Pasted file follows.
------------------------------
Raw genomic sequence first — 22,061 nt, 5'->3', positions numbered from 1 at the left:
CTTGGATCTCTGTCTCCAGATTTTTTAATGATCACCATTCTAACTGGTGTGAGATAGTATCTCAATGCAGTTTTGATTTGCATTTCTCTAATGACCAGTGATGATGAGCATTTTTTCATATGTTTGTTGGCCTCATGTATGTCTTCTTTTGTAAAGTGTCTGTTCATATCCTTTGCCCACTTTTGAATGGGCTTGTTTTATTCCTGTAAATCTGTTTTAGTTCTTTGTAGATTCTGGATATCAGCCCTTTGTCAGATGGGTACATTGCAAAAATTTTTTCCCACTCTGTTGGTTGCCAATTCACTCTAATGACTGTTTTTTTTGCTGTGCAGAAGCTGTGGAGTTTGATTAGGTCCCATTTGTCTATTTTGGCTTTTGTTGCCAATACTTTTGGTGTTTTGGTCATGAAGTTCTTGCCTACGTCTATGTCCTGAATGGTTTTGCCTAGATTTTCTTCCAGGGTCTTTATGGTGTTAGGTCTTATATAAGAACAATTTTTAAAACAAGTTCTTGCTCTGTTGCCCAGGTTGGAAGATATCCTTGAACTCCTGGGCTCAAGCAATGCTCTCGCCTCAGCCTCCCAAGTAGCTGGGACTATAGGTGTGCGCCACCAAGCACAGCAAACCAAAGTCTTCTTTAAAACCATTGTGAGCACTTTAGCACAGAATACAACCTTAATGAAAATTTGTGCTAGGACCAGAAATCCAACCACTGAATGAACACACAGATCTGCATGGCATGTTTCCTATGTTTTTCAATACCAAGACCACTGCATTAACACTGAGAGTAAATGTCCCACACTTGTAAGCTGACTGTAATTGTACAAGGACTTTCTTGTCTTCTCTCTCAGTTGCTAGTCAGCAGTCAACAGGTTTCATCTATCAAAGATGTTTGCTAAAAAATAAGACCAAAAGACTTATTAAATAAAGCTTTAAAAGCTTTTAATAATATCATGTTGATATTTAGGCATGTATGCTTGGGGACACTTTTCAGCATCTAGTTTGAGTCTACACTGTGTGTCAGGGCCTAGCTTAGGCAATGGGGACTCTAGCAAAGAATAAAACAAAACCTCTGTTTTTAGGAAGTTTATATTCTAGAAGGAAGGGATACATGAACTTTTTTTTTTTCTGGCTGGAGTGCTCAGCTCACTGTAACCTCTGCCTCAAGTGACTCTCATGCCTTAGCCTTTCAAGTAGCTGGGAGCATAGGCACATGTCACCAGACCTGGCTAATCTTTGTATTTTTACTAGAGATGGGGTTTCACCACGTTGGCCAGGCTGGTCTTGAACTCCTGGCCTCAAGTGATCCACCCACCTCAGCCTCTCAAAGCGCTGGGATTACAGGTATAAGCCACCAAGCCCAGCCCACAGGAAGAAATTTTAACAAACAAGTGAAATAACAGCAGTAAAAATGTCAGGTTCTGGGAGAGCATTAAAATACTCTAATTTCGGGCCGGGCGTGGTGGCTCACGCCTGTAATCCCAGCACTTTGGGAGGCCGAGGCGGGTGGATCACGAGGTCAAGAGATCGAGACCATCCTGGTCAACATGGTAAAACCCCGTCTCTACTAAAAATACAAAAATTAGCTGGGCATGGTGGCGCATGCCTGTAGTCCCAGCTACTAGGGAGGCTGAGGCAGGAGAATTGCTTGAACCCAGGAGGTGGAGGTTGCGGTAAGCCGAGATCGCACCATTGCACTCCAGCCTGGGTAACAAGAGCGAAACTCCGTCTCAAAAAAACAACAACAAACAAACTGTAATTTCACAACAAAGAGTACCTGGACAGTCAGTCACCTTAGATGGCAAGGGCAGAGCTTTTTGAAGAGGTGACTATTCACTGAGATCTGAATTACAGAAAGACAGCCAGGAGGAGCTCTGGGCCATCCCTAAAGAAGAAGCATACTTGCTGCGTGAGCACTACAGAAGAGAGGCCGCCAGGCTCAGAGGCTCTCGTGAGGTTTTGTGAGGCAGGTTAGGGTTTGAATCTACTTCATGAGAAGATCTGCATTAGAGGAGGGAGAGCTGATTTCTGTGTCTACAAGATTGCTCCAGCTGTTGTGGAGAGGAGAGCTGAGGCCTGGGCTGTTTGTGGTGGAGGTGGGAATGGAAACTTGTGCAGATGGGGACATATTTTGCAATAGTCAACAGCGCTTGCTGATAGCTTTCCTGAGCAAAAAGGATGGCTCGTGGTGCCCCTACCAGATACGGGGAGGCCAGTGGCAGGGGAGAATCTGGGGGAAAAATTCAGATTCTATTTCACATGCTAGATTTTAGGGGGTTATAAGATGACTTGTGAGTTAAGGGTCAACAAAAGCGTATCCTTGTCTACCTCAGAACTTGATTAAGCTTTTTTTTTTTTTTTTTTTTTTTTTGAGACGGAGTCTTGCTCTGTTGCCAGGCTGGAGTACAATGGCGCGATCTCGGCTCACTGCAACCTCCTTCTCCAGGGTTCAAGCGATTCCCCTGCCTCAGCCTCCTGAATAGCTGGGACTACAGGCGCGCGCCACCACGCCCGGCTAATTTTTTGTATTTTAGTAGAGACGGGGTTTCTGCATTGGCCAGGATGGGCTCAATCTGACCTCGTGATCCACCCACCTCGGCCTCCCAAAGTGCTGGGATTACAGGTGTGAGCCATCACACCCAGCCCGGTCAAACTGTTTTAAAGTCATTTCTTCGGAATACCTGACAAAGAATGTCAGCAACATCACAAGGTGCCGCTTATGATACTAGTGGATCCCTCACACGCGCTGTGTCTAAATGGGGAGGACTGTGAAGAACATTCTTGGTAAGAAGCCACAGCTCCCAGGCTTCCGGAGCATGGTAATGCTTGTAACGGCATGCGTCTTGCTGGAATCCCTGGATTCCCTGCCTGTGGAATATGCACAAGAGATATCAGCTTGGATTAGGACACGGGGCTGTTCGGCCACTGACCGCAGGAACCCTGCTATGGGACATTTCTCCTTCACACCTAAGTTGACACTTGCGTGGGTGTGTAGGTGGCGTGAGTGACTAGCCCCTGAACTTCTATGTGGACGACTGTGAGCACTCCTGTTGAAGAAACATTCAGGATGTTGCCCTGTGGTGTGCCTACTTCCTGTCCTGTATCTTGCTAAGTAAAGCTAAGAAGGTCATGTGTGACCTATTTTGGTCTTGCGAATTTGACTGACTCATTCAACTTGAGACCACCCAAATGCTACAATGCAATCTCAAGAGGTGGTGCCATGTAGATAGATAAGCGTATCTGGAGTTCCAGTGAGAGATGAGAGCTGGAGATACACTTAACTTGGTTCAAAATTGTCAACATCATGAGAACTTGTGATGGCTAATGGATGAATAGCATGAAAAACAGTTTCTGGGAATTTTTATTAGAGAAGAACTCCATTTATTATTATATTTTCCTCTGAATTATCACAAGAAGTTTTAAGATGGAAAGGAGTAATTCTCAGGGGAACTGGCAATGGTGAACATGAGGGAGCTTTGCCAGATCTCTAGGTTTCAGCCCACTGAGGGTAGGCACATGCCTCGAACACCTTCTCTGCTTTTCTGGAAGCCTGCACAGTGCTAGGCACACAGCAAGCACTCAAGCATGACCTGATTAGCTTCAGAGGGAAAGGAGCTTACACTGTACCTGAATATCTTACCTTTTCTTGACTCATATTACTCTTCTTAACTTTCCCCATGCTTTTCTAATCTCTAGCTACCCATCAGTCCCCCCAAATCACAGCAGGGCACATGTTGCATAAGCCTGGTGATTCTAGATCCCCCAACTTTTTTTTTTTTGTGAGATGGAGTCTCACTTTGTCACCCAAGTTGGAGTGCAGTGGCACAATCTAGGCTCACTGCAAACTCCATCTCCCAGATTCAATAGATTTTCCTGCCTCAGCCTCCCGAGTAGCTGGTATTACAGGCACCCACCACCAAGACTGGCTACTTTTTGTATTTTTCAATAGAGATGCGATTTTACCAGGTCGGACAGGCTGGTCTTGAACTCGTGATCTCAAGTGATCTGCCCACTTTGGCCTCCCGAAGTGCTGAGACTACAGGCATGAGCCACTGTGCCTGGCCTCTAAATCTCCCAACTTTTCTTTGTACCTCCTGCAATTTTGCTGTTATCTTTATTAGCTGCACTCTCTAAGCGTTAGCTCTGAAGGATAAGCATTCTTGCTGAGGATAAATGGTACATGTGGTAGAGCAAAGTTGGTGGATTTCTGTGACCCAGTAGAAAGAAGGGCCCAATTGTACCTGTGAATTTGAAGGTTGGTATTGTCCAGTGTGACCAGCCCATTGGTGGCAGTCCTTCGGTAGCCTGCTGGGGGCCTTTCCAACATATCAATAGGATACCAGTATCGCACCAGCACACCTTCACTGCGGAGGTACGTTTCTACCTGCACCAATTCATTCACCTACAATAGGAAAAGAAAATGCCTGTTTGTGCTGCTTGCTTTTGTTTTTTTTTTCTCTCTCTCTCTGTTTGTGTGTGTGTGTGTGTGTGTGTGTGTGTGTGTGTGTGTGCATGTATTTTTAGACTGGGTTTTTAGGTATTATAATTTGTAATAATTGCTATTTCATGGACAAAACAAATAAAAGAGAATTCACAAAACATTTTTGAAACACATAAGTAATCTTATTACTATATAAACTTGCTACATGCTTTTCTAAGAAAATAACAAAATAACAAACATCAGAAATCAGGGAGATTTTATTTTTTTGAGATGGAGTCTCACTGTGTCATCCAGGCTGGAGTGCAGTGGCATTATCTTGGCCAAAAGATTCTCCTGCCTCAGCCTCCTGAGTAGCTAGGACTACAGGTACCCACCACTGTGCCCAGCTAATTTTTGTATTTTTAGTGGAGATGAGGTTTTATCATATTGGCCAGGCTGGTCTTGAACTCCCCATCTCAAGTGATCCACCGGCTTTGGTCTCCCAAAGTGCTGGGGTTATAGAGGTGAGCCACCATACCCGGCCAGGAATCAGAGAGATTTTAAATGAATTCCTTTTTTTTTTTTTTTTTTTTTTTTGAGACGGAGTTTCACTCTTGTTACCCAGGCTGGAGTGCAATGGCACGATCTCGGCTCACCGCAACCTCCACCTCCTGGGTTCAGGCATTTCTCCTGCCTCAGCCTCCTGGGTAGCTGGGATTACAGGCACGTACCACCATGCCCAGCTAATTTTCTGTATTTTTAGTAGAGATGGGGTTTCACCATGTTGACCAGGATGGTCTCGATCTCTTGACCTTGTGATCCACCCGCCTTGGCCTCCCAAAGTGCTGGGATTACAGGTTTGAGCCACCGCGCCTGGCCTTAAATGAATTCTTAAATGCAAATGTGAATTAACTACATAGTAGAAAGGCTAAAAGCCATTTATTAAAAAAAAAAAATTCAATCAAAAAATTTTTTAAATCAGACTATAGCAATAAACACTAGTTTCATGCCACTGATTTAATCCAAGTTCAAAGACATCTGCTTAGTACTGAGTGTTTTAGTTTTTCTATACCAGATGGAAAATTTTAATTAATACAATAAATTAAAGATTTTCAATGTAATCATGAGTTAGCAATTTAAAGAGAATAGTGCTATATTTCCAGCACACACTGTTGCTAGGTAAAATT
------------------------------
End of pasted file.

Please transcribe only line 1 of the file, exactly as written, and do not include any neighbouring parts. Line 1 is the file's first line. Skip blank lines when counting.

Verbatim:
Raw genomic sequence first — 22,061 nt, 5'->3', positions numbered from 1 at the left: